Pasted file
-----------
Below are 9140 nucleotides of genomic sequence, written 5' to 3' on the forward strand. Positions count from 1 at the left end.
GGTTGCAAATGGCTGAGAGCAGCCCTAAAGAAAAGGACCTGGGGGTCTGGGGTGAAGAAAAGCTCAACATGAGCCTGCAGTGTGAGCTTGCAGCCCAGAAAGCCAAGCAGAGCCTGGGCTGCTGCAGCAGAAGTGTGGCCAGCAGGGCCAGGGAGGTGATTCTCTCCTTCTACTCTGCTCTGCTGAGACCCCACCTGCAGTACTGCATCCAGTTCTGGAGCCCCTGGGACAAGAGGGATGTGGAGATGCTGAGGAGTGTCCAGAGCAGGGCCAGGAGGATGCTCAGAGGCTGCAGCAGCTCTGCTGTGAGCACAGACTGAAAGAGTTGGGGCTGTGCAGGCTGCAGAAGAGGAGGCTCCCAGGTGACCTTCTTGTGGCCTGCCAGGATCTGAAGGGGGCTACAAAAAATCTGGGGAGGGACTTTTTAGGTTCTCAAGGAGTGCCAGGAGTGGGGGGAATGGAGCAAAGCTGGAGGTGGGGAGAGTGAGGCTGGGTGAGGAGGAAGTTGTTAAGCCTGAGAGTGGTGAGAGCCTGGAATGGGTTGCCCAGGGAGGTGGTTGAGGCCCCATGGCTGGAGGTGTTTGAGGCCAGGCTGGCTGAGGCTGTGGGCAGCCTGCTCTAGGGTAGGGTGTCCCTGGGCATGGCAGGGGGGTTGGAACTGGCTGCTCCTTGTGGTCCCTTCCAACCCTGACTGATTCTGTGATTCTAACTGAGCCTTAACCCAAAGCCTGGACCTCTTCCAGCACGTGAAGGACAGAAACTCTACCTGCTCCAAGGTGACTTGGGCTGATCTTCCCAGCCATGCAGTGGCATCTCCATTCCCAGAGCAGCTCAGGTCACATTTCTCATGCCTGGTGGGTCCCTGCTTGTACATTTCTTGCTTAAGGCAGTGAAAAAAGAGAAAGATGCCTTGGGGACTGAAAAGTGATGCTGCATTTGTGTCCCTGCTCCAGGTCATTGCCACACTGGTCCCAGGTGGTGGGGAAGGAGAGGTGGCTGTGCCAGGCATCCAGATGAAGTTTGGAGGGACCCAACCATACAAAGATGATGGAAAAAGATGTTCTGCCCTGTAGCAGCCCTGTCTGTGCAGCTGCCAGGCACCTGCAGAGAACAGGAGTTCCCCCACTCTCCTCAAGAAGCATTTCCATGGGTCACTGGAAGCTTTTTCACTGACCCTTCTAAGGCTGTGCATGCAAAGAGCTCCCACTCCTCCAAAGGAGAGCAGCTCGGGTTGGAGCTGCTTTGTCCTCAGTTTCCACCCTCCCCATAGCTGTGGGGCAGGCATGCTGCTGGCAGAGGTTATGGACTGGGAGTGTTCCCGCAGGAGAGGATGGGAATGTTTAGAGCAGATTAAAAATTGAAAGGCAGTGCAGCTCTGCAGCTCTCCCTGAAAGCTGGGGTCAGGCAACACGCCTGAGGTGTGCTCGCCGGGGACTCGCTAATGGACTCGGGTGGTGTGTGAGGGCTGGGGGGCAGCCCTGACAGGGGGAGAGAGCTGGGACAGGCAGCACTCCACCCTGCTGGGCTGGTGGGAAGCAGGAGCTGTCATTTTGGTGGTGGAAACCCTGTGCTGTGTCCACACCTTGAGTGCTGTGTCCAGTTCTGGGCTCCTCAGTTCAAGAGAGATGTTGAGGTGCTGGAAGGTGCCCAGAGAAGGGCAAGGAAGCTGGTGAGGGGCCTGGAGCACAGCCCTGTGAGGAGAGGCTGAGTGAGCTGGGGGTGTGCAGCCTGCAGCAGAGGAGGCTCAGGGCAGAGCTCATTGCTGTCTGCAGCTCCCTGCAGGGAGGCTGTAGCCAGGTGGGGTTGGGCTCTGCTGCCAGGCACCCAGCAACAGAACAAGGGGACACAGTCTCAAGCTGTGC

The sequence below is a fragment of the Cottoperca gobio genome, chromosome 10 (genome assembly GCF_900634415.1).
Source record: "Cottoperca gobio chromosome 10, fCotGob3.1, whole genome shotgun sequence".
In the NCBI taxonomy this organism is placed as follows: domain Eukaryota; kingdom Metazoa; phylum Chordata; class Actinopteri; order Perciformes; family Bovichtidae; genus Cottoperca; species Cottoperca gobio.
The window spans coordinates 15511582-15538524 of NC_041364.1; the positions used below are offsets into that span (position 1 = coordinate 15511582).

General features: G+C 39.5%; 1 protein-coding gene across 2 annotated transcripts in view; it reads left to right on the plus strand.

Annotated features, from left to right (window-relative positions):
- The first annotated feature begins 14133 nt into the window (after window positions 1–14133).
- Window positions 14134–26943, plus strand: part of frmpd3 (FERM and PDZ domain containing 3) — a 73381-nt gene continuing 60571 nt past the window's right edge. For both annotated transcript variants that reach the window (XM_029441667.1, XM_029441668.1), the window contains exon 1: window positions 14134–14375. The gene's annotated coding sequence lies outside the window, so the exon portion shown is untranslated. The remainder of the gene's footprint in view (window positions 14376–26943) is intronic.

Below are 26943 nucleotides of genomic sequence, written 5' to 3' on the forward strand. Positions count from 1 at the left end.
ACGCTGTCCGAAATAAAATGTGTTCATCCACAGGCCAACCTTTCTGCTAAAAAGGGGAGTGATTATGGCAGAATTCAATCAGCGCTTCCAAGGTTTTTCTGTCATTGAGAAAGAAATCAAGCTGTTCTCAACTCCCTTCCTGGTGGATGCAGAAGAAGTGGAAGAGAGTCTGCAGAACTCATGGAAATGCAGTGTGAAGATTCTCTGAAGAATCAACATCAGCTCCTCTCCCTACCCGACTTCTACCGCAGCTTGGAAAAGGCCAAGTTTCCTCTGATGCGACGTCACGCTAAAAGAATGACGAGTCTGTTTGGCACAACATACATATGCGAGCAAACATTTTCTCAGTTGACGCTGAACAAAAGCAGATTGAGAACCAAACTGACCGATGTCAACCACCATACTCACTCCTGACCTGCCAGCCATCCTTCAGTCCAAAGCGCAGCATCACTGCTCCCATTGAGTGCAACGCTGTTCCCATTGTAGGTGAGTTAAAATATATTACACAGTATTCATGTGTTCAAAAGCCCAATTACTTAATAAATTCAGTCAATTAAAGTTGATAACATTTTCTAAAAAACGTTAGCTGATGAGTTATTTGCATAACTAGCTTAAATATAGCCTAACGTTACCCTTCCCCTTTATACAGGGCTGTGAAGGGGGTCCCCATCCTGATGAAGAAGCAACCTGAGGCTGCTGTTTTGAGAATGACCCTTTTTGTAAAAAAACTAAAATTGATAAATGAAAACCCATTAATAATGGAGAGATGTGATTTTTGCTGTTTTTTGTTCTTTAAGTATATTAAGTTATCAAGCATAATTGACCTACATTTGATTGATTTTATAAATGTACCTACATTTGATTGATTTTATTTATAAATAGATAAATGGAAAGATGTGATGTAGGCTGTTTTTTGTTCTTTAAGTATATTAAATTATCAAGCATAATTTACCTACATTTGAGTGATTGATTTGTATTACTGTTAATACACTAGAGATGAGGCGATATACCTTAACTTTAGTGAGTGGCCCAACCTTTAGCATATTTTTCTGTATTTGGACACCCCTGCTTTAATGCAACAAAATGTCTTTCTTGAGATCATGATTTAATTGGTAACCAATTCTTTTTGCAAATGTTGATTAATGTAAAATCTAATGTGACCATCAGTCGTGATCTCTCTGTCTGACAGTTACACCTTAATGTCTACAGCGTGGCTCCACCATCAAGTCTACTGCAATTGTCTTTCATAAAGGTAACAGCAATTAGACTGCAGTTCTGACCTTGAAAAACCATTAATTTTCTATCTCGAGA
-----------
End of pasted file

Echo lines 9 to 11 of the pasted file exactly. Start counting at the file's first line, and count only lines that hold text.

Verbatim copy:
- The first annotated feature begins 14133 nt into the window (after window positions 1–14133).
- Window positions 14134–26943, plus strand: part of frmpd3 (FERM and PDZ domain containing 3) — a 73381-nt gene continuing 60571 nt past the window's right edge. For both annotated transcript variants that reach the window (XM_029441667.1, XM_029441668.1), the window contains exon 1: window positions 14134–14375. The gene's annotated coding sequence lies outside the window, so the exon portion shown is untranslated. The remainder of the gene's footprint in view (window positions 14376–26943) is intronic.

Below are 26943 nucleotides of genomic sequence, written 5' to 3' on the forward strand. Positions count from 1 at the left end.